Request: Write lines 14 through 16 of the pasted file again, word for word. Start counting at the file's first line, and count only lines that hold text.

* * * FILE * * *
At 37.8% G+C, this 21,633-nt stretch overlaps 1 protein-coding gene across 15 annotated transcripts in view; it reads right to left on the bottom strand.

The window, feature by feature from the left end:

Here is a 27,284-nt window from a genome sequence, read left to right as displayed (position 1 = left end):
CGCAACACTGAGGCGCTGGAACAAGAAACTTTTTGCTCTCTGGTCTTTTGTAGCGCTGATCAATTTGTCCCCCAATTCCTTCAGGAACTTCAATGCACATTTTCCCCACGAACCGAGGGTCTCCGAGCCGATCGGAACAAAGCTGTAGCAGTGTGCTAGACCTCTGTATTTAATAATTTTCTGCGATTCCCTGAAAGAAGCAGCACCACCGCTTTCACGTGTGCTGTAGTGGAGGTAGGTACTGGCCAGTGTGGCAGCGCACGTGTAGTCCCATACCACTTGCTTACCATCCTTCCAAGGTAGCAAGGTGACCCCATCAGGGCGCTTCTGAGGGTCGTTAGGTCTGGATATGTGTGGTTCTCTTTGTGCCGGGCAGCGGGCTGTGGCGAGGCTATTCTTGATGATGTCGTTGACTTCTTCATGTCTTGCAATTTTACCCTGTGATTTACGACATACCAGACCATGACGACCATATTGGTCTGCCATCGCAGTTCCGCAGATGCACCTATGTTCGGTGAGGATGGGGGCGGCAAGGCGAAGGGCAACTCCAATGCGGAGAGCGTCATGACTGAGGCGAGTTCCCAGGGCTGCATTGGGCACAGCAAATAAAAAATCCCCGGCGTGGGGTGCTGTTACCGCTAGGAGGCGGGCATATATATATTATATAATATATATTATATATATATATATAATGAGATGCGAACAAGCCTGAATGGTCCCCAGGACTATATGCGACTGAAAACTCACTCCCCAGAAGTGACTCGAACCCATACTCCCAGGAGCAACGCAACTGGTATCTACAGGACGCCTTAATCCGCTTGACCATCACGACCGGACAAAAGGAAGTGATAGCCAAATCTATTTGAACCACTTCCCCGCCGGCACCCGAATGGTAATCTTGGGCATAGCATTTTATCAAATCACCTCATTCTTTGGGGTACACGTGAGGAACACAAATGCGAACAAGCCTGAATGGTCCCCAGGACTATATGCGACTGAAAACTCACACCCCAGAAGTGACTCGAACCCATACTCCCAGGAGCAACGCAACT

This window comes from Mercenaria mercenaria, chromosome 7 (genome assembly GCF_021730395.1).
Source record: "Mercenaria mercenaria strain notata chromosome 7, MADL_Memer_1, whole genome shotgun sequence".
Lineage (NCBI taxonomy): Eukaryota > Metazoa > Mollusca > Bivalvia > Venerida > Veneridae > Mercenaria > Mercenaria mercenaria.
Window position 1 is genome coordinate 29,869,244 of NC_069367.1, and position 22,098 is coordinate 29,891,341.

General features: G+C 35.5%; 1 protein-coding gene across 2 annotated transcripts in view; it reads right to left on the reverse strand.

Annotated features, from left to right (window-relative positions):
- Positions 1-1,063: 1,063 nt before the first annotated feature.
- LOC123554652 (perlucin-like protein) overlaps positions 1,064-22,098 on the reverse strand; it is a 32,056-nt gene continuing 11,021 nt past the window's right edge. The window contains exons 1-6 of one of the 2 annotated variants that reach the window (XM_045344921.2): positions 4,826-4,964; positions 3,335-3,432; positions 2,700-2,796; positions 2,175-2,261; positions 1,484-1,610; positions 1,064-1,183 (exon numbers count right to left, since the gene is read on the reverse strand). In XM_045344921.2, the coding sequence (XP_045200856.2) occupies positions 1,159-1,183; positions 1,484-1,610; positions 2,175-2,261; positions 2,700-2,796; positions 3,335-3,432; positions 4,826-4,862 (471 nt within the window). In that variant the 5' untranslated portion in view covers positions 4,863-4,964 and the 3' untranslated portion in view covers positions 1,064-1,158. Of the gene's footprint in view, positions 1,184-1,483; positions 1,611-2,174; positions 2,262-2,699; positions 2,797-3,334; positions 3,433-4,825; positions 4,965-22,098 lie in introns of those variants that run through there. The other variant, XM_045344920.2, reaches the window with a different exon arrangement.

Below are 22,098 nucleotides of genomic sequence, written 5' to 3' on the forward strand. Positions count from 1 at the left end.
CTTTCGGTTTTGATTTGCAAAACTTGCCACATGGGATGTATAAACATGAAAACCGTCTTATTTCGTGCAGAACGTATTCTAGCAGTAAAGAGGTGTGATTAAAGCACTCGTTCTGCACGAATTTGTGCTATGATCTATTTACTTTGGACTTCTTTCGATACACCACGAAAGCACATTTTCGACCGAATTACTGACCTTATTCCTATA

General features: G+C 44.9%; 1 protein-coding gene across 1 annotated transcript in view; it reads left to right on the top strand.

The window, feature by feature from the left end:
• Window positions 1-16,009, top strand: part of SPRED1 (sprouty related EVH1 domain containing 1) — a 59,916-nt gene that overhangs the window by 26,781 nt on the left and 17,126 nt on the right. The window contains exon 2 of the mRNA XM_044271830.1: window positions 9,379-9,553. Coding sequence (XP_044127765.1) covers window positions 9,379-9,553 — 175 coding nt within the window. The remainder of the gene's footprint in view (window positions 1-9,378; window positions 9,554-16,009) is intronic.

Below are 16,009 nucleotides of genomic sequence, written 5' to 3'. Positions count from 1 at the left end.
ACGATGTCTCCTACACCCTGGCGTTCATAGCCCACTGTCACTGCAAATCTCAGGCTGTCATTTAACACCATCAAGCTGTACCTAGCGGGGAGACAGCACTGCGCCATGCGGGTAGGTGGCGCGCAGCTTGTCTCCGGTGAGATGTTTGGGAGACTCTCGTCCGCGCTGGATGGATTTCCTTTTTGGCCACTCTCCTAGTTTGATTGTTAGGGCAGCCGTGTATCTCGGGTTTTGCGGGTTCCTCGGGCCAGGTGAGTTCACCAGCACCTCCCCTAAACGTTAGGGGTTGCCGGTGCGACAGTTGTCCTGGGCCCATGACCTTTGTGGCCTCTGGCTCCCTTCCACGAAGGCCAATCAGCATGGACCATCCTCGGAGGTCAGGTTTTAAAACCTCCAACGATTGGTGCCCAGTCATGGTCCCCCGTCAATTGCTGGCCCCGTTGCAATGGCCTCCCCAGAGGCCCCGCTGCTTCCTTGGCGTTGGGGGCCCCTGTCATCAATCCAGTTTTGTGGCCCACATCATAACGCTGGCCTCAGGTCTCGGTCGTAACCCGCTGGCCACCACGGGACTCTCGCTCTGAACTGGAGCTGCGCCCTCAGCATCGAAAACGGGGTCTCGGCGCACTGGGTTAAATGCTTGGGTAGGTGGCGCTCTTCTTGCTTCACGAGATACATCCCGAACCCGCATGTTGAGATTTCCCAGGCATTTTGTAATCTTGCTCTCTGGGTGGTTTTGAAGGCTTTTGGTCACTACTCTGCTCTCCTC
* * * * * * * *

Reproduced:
CTTTCGGTTTTGATTTGCAAAACTTGCCACATGGGATGTATAAACATGAAAACCGTCTTATTTCGTGCAGAACGTATTCTAGCAGTAAAGAGGTGTGATTAAAGCACTCGTTCTGCACGAATTTGTGCTATGATCTATTTACTTTGGACTTCTTTCGATACACCACGAAAGCACATTTTCGACCGAATTACTGACCTTATTCCTATA

General features: G+C 44.9%; 1 protein-coding gene across 1 annotated transcript in view; it reads left to right on the top strand.

The window, feature by feature from the left end: